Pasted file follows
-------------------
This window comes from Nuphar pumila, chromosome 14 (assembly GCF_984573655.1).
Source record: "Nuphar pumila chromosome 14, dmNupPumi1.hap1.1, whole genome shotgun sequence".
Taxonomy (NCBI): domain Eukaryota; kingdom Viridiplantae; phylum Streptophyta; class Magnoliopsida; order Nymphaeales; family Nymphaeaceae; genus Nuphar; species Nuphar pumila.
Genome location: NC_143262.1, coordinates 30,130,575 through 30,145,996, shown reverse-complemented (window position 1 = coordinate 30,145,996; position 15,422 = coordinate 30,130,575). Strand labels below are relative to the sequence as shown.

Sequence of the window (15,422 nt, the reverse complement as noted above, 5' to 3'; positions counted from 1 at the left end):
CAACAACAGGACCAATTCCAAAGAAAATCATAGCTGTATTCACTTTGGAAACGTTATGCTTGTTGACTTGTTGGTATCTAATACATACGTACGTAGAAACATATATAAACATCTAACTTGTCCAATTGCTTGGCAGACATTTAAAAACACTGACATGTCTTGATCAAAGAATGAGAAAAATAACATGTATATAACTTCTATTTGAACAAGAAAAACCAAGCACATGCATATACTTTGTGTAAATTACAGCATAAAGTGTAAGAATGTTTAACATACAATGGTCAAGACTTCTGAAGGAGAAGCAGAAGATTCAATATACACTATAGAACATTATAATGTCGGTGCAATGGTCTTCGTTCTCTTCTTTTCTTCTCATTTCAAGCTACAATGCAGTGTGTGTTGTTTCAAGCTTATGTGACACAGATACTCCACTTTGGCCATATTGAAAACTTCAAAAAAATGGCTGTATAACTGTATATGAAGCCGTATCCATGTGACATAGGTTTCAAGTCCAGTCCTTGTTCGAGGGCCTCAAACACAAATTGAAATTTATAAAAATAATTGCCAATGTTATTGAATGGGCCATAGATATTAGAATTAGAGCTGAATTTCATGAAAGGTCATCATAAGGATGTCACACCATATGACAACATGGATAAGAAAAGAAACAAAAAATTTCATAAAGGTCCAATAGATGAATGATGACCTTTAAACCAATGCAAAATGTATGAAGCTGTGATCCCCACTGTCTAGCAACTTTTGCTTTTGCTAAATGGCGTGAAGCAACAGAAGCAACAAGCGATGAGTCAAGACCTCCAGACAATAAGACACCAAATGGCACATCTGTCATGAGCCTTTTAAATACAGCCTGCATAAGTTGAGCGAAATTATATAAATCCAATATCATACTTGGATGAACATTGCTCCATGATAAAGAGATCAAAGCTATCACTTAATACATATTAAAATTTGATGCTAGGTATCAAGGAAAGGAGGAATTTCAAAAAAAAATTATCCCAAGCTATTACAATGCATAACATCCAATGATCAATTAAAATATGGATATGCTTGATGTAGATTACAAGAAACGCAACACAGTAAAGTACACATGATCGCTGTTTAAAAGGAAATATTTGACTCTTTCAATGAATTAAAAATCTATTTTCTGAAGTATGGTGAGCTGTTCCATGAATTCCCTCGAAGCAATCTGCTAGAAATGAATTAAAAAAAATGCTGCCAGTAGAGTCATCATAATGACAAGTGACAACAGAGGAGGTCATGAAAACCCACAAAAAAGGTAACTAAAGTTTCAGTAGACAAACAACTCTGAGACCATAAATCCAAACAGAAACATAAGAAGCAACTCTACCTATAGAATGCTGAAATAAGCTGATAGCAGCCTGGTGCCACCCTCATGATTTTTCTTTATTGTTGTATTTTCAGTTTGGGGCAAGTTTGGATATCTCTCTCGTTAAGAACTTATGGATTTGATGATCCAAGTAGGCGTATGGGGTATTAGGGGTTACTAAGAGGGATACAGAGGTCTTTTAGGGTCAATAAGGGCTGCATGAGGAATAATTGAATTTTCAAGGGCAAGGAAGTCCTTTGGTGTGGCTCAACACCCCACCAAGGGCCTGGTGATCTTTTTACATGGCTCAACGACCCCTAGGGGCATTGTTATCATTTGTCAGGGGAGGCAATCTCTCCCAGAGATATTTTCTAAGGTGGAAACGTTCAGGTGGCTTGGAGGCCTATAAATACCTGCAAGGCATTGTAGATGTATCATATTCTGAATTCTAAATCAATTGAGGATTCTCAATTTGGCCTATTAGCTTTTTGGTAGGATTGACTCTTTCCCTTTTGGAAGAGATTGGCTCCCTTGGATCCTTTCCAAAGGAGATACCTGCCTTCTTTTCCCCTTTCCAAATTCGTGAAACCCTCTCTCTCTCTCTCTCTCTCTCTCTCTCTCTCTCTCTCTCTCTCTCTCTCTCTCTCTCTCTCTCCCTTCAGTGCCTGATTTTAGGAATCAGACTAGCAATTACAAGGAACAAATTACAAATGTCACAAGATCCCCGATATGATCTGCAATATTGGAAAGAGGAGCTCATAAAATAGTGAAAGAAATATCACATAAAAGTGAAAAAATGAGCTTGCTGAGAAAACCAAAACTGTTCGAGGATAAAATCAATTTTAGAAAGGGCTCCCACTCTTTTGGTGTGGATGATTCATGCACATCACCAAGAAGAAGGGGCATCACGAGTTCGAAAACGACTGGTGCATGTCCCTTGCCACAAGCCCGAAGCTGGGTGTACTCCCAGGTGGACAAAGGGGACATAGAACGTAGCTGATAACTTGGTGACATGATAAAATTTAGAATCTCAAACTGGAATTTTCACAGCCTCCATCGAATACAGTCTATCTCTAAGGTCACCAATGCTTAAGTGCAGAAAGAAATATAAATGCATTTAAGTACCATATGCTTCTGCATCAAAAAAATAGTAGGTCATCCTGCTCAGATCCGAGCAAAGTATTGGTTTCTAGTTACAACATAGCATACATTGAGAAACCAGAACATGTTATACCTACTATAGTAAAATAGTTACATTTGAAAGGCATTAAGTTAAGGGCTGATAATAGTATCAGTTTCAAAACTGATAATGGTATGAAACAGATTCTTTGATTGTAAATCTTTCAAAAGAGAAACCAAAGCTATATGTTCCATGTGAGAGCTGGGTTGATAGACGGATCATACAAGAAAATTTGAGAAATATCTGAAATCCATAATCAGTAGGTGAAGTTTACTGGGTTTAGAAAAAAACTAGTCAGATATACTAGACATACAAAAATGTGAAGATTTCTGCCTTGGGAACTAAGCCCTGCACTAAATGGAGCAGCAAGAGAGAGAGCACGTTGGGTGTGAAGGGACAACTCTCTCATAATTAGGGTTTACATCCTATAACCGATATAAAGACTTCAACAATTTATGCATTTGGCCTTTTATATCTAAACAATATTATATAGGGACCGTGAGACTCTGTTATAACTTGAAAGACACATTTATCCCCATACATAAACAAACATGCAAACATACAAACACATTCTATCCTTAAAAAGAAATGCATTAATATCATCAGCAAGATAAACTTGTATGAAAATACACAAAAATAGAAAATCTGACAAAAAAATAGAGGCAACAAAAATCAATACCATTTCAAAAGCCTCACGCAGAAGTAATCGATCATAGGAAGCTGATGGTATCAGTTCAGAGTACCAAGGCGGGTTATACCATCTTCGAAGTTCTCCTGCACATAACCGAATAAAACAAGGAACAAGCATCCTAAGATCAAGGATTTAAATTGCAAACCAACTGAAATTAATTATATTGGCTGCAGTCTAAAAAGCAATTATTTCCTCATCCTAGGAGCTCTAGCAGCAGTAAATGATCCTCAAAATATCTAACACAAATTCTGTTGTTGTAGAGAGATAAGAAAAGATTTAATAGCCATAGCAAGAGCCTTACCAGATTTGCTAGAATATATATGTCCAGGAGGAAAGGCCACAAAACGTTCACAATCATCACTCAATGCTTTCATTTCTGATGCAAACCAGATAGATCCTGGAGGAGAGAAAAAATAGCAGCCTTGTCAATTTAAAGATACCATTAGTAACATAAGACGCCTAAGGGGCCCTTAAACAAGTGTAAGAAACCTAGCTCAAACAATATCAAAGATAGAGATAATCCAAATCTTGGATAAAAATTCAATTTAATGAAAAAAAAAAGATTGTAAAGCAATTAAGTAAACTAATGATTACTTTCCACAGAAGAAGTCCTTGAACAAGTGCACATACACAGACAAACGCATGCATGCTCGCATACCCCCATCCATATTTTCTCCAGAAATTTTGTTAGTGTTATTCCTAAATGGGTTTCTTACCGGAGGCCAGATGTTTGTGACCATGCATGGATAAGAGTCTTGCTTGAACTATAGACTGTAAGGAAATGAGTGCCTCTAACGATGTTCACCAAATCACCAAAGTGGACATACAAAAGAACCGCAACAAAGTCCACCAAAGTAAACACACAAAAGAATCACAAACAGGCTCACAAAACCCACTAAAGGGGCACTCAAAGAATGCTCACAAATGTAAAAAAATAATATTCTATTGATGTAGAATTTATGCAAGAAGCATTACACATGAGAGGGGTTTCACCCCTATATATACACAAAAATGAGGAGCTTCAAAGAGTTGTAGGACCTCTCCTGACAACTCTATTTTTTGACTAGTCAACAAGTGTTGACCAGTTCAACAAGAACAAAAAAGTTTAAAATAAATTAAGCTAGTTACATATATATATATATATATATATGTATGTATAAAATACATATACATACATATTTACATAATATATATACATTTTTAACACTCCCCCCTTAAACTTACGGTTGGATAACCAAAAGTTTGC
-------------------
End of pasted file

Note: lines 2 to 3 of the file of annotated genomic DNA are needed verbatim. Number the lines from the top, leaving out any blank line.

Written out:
Source record: "Nuphar pumila chromosome 14, dmNupPumi1.hap1.1, whole genome shotgun sequence".
Taxonomy (NCBI): domain Eukaryota; kingdom Viridiplantae; phylum Streptophyta; class Magnoliopsida; order Nymphaeales; family Nymphaeaceae; genus Nuphar; species Nuphar pumila.